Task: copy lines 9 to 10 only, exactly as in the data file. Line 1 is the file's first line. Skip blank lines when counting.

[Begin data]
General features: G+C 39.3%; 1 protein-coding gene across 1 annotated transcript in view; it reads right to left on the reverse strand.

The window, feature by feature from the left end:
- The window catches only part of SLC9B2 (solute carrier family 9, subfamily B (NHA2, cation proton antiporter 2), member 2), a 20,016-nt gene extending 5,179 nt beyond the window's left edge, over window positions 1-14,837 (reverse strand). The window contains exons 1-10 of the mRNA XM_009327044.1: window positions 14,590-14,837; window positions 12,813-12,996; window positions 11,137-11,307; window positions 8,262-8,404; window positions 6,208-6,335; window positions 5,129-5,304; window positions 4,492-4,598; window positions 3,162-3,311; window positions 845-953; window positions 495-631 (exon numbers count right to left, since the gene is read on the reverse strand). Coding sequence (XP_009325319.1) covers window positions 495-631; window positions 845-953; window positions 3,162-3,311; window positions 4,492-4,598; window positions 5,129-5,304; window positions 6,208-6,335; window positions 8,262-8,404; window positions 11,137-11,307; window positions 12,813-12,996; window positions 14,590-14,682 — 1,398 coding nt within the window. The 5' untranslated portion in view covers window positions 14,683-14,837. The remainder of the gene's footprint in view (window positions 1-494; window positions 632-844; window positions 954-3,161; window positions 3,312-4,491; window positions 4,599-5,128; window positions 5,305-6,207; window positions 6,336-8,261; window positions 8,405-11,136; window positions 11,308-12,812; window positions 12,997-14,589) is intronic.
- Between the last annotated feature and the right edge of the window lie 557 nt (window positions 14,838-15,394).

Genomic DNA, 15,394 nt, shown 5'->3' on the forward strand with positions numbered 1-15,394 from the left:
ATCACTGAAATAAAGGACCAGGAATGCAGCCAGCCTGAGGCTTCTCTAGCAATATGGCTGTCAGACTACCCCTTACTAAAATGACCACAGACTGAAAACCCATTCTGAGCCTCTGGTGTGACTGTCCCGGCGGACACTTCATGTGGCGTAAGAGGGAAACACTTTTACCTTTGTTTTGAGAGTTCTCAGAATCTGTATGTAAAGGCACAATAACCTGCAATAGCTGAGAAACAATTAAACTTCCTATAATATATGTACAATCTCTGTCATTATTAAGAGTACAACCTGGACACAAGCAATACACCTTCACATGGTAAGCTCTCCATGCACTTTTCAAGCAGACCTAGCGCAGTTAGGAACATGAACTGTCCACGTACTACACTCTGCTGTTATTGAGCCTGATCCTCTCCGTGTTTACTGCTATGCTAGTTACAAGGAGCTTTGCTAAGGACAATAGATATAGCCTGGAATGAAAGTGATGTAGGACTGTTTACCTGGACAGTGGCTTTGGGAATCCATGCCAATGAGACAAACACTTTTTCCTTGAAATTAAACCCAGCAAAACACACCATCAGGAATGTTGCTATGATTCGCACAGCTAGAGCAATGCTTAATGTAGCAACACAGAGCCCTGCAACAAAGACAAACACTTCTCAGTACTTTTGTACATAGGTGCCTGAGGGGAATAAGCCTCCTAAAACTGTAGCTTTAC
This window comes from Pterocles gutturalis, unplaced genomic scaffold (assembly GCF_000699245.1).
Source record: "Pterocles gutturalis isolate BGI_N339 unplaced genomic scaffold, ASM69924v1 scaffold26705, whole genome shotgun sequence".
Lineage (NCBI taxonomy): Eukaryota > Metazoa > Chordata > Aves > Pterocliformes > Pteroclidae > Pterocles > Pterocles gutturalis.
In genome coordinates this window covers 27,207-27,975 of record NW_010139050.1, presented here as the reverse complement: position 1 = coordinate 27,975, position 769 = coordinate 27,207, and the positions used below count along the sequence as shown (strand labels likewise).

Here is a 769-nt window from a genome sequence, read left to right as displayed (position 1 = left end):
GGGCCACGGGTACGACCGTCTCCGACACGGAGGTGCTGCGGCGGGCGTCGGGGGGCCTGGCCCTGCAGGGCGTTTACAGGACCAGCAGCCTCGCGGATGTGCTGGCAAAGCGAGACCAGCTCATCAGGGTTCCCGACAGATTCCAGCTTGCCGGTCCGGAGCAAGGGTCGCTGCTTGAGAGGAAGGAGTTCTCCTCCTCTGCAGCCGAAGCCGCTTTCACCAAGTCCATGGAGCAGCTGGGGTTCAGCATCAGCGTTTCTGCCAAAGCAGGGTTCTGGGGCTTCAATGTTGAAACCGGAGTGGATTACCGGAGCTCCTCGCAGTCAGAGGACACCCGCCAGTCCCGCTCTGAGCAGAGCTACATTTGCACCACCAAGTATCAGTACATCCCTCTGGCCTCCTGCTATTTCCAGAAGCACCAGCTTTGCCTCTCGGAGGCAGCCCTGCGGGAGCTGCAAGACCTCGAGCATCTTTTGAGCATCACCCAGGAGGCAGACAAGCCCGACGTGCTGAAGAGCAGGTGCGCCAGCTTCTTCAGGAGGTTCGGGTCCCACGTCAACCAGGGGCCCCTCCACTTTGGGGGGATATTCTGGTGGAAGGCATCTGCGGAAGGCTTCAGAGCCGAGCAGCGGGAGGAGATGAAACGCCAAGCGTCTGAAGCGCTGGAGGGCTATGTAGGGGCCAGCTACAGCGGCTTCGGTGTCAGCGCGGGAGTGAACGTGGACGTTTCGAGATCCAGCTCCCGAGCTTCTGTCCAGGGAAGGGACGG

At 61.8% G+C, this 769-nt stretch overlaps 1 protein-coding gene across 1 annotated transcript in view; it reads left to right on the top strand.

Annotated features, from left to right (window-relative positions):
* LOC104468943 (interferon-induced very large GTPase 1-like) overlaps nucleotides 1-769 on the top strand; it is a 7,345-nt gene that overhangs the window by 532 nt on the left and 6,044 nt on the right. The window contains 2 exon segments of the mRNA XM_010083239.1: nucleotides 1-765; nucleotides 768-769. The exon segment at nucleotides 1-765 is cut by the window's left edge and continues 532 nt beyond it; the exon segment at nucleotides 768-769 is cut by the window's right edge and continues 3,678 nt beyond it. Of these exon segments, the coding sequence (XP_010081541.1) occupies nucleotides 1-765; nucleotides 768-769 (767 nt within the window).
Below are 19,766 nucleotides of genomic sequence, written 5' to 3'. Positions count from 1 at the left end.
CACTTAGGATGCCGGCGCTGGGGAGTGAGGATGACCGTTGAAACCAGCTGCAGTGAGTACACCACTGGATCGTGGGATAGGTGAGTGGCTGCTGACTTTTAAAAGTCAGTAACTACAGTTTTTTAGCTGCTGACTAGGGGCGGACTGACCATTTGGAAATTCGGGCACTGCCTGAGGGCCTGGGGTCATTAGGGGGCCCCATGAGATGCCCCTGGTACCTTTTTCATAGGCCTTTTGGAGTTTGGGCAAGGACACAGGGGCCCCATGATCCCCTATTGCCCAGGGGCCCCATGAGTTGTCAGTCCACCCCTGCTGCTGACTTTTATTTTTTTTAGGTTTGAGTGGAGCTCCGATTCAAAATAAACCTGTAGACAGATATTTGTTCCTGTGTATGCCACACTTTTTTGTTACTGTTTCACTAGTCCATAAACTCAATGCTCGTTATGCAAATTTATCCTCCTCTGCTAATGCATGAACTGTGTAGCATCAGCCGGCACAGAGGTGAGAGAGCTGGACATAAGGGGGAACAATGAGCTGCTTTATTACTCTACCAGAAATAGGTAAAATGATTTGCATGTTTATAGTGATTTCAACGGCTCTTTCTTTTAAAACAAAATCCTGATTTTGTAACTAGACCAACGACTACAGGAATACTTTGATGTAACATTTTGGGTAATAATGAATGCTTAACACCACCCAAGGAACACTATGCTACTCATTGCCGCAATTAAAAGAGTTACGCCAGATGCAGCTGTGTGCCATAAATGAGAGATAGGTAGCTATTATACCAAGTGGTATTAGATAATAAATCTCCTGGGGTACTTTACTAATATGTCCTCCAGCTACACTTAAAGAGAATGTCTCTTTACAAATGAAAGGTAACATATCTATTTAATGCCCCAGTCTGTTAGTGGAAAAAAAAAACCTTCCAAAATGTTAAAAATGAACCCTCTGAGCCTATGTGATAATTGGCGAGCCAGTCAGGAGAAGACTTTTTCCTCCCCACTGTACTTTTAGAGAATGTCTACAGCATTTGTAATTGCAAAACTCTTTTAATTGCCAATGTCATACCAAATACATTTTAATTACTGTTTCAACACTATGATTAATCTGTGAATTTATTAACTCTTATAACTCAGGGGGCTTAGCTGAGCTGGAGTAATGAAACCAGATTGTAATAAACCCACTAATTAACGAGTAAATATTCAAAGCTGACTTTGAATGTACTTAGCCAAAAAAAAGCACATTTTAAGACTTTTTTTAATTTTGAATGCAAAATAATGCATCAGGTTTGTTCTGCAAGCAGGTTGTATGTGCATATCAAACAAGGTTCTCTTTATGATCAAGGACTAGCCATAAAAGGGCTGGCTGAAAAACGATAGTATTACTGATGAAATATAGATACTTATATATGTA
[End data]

Lineage (NCBI taxonomy): Eukaryota > Metazoa > Chordata > Aves > Pterocliformes > Pteroclidae > Pterocles > Pterocles gutturalis.
In genome coordinates this window covers 27,207-27,975 of record NW_010139050.1, presented here as the reverse complement: position 1 = coordinate 27,975, position 769 = coordinate 27,207, and the positions used below count along the sequence as shown (strand labels likewise).